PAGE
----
As you explore the various rooms, you'll encounter ghosts played by live actors filling in parts of a very scripted storyline. In addition to watching video clips, you also need to solve a series of puzzles. While not particularly taxing, the fact that you don't get any directions makes the puzzles a bit more difficult and fun. Unfortunately the storyline is confusing and the snobby characters aren't particularly compelling.
What's most notable about 7th Guest is its biggest downfall: the general lack of atmosphere. Much like the early Alone in the Dark games, the developers failed to understand that bright, clean, colorful rooms just aren't very scary. Even the "surprise" animated clips that are supposed to be intense fall flat. 7th Guest is a novel concept, but despite its good looks, there's not much of a game here. © Copyright 2004 The Video Game Critic.
During the betting process you indicate which horses you expect to win, place, or show. The interface feels antiquated, especially when you need to press the "accept bet" button before you can "start race". Then there's a bit of pageantry as a guy blows his horn and the horses are presented lined up in the stall. Then they're off!
I was expecting video footage at this point, but instead you get images of digitized horses moving across the screen. They look pretty realistic but the track appears to be completely straight. There's no concept of rounding turns or coming down the stretch, which is disappointing. There's also no jockeying for position as the horses remain in their own lanes.
Still, it's fun to watch your longshot mount a frantic comeback to pull out a victory by a nose. The commentator stays on top of the action and sometimes there's even a photo finish! Once you begin winning some dough you may want to stick around for a while. A Great Day At the Races could have been better but it's a great primer for people who want to learn about the sport. Horse Racing fans should bump up the grade by a letter. © Copyright 2019 The Video Game Critic.
A mean-looking bald head at the top of the screen dispenses waves of foes. Your enemies are large and diverse, including birds, bees, bombs, centipede, UFOs, and knives. Each wave has its own distinct digitized sound effect, and some of these are amazing. Unfortunately, the gameplay is excessively simplistic and lacks strategy. All you do is move around and shoot, and the early waves are woefully easy. I suspect most players will lose interest by the time the real challenge kicks in around stage 7.
There are 25 waves in all, and a password is provided after every five. Alien Gate can be irritating at times. The sheer size of your ship makes it difficult to dodge anything. Certain enemies require multiple shots to destroy, and the first few hits don't even seem to register. Finally, the hysterical laughter during the "game over" screen makes you want to track down the programmer and beat the living [expletive] out of him. Alien Gate is a lousy shooter, but it doesn't have much competition on the CD-i. © Copyright 2003 The Video Game Critic.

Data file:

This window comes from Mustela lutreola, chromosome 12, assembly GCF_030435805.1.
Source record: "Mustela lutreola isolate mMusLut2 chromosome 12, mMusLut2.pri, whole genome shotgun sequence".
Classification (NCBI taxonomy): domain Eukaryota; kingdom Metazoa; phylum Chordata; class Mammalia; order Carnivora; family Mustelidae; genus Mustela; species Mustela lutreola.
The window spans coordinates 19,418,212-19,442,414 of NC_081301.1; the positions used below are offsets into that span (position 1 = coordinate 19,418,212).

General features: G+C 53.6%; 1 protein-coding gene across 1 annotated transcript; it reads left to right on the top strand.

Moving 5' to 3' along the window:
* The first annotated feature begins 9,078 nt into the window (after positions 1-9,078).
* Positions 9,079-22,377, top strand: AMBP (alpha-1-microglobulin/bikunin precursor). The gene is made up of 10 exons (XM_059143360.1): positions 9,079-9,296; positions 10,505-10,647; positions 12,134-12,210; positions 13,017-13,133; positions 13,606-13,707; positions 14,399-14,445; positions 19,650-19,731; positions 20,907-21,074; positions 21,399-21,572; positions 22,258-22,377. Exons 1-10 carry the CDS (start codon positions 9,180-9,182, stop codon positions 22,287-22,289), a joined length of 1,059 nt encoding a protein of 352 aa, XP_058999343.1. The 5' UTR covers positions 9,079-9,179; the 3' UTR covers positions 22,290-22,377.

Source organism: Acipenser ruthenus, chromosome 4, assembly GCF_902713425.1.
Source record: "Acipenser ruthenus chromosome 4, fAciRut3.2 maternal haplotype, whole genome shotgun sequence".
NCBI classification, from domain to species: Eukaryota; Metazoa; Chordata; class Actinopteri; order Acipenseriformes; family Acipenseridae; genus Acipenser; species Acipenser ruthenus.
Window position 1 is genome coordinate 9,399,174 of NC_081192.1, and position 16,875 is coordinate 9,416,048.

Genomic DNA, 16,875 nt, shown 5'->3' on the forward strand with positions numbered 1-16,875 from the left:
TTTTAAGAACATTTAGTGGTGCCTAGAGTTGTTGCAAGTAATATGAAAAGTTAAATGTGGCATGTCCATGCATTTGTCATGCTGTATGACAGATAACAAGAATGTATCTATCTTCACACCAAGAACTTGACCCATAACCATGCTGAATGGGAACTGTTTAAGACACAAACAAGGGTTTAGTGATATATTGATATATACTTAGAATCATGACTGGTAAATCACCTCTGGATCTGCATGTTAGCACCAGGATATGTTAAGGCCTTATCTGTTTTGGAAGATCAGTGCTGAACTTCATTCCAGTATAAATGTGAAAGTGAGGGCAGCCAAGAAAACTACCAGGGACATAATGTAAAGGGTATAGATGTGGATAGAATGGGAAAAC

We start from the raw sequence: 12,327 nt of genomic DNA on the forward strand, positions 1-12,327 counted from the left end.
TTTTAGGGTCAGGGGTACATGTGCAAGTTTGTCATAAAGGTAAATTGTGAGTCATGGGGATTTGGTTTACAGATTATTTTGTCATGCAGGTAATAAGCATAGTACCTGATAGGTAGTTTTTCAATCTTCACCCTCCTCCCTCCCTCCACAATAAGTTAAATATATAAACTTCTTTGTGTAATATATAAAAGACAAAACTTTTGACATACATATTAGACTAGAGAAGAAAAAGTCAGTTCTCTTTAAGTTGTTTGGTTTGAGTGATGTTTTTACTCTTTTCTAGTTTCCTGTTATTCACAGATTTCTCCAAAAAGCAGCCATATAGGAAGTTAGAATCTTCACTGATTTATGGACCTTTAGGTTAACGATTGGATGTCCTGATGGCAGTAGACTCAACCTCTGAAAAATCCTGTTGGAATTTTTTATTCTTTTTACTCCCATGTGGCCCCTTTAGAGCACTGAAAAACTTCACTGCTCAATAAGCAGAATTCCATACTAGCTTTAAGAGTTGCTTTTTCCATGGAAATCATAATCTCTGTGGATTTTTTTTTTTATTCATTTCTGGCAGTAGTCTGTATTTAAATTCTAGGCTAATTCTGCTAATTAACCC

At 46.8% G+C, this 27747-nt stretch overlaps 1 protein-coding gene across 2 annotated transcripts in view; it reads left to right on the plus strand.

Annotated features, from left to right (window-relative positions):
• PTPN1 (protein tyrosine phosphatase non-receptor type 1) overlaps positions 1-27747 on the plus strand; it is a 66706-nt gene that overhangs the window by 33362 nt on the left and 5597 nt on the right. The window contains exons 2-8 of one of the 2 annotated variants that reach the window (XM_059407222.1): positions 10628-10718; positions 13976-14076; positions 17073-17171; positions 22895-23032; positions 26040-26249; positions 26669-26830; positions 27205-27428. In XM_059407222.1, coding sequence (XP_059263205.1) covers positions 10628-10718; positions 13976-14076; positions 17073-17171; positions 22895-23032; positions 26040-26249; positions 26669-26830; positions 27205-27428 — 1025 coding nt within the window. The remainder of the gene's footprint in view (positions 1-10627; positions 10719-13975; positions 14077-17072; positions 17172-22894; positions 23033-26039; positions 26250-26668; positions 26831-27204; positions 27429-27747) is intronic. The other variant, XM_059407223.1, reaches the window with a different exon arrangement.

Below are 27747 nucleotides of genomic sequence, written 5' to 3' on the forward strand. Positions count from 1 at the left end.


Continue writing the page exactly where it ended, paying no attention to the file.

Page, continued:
The default high score of 5000 seemed like an easy target, but these aliens are out for blood! They must have cranked up the difficulty to eleven. Don't even think about escaping to a corner because these mutants will veer off-course right into your ship! And when a purple alien peels off from the pack you'd better hit that son of a [expletive] with your first shot or pay the ultimate price.
It took me a dozen tries to top the high score, conjuring flashbacks of playing Galaxian at the local sub shop in 1982. Back in the day it was just man versus machine. Galaga is also challenging, but I noticed its animation and sound quality are a slight step down. Still, it's undeniably fun.
Ms. Pac-Man is where this collection stumbles, badly. Instead of emulating the arcade you get a vertically-scrolling version like Ms. Pac-Man (Genesis, 1991). The graphics are slightly enhanced, but at what cost? Not being able to see the entire maze changes the game, and where's the sound of the fruit trudging through the maze?
Ms. Pac-Man's two-player modes just add insult to injury. When one player goes off the screen you can't see the other! It's a mess. Exiting any game back to the main menu is difficult because you need to press buttons 1 and 2 at the exact same time. High scores are not saved, and that makes me sad. Still, I'll reluctantly recommend Arcade Classics, if only on the strength of its superb Galaxian translation. © Copyright 2019 The Video Game Critic.
But what really sets Burn:Cycle apart is its superb audio and visual presentation which effectively immerses you in a desolate, Blade Runner-style environment. The futuristic architecture is awe-inspiring, and by selecting directional arrows you smoothly move through this mysterious virtual world. The characters and objects are completely digitized and look terrific. Each character has a distinct personality, and the acting is exceptional.
Moody industrial music complements the action perfectly, and a soundtrack CD is even included with the game. The storyline is decidedly adult and can be convoluted at times, so having a strategy guide on hand probably isn't a bad idea. The controls tend to lag a bit behind your commands, but at least you can save your place at any time. Burn:Cycle is highly original and if you have the patience, it will suck you into its amazing world. It's a quality title that no Philips CD-i owner should be without. © Copyright 2003 The Video Game Critic.